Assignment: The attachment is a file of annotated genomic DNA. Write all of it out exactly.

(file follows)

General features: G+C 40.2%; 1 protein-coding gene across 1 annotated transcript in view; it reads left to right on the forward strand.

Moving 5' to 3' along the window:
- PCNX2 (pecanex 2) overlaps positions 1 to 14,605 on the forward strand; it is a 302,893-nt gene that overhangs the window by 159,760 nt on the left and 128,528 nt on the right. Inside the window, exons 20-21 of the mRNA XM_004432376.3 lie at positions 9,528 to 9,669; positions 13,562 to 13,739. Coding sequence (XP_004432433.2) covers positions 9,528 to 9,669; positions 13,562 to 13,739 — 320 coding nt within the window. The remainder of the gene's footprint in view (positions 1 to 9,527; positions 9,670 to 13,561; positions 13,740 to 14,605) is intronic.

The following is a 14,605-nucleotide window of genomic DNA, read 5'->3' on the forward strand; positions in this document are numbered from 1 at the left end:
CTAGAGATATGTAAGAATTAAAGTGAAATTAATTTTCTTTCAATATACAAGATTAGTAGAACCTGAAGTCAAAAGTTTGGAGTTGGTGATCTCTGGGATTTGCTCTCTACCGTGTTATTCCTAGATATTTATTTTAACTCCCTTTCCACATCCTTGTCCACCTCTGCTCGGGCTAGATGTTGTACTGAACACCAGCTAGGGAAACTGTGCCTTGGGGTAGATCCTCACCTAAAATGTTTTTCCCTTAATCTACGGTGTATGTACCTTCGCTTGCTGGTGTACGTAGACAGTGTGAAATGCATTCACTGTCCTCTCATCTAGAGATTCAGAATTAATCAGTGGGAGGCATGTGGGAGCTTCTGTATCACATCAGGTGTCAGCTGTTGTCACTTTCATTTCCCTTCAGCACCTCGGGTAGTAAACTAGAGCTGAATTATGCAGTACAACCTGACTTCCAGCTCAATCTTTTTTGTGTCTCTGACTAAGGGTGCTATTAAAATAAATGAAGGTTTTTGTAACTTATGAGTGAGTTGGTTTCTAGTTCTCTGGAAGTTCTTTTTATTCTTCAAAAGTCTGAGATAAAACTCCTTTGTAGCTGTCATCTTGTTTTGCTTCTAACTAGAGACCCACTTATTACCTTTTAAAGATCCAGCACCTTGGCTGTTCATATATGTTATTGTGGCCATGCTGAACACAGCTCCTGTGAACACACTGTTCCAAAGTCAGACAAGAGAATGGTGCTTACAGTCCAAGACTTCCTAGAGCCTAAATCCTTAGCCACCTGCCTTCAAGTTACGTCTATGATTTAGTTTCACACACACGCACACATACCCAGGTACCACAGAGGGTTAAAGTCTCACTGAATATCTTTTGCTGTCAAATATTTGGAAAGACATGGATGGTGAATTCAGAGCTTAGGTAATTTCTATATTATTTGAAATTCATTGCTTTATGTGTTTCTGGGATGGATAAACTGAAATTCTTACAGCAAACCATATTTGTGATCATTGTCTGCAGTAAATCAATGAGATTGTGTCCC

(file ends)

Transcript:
General features: G+C 40.2%; 1 protein-coding gene across 1 annotated transcript in view; it reads left to right on the forward strand.

Moving 5' to 3' along the window:
- PCNX2 (pecanex 2) overlaps positions 1 to 14,605 on the forward strand; it is a 302,893-nt gene that overhangs the window by 159,760 nt on the left and 128,528 nt on the right. Inside the window, exons 20-21 of the mRNA XM_004432376.3 lie at positions 9,528 to 9,669; positions 13,562 to 13,739. Coding sequence (XP_004432433.2) covers positions 9,528 to 9,669; positions 13,562 to 13,739 — 320 coding nt within the window. The remainder of the gene's footprint in view (positions 1 to 9,527; positions 9,670 to 13,561; positions 13,740 to 14,605) is intronic.

The following is a 14,605-nucleotide window of genomic DNA, read 5'->3' on the forward strand; positions in this document are numbered from 1 at the left end:
CTAGAGATATGTAAGAATTAAAGTGAAATTAATTTTCTTTCAATATACAAGATTAGTAGAACCTGAAGTCAAAAGTTTGGAGTTGGTGATCTCTGGGATTTGCTCTCTACCGTGTTATTCCTAGATATTTATTTTAACTCCCTTTCCACATCCTTGTCCACCTCTGCTCGGGCTAGATGTTGTACTGAACACCAGCTAGGGAAACTGTGCCTTGGGGTAGATCCTCACCTAAAATGTTTTTCCCTTAATCTACGGTGTATGTACCTTCGCTTGCTGGTGTACGTAGACAGTGTGAAATGCATTCACTGTCCTCTCATCTAGAGATTCAGAATTAATCAGTGGGAGGCATGTGGGAGCTTCTGTATCACATCAGGTGTCAGCTGTTGTCACTTTCATTTCCCTTCAGCACCTCGGGTAGTAAACTAGAGCTGAATTATGCAGTACAACCTGACTTCCAGCTCAATCTTTTTTGTGTCTCTGACTAAGGGTGCTATTAAAATAAATGAAGGTTTTTGTAACTTATGAGTGAGTTGGTTTCTAGTTCTCTGGAAGTTCTTTTTATTCTTCAAAAGTCTGAGATAAAACTCCTTTGTAGCTGTCATCTTGTTTTGCTTCTAACTAGAGACCCACTTATTACCTTTTAAAGATCCAGCACCTTGGCTGTTCATATATGTTATTGTGGCCATGCTGAACACAGCTCCTGTGAACACACTGTTCCAAAGTCAGACAAGAGAATGGTGCTTACAGTCCAAGACTTCCTAGAGCCTAAATCCTTAGCCACCTGCCTTCAAGTTACGTCTATGATTTAGTTTCACACACACGCACACATACCCAGGTACCACAGAGGGTTAAAGTCTCACTGAATATCTTTTGCTGTCAAATATTTGGAAAGACATGGATGGTGAATTCAGAGCTTAGGTAATTTCTATATTATTTGAAATTCATTGCTTTATGTGTTTCTGGGATGGATAAACTGAAATTCTTACAGCAAACCATATTTGTGATCATTGTCTGCAGTAAATCAATGAGATTGTGTCCC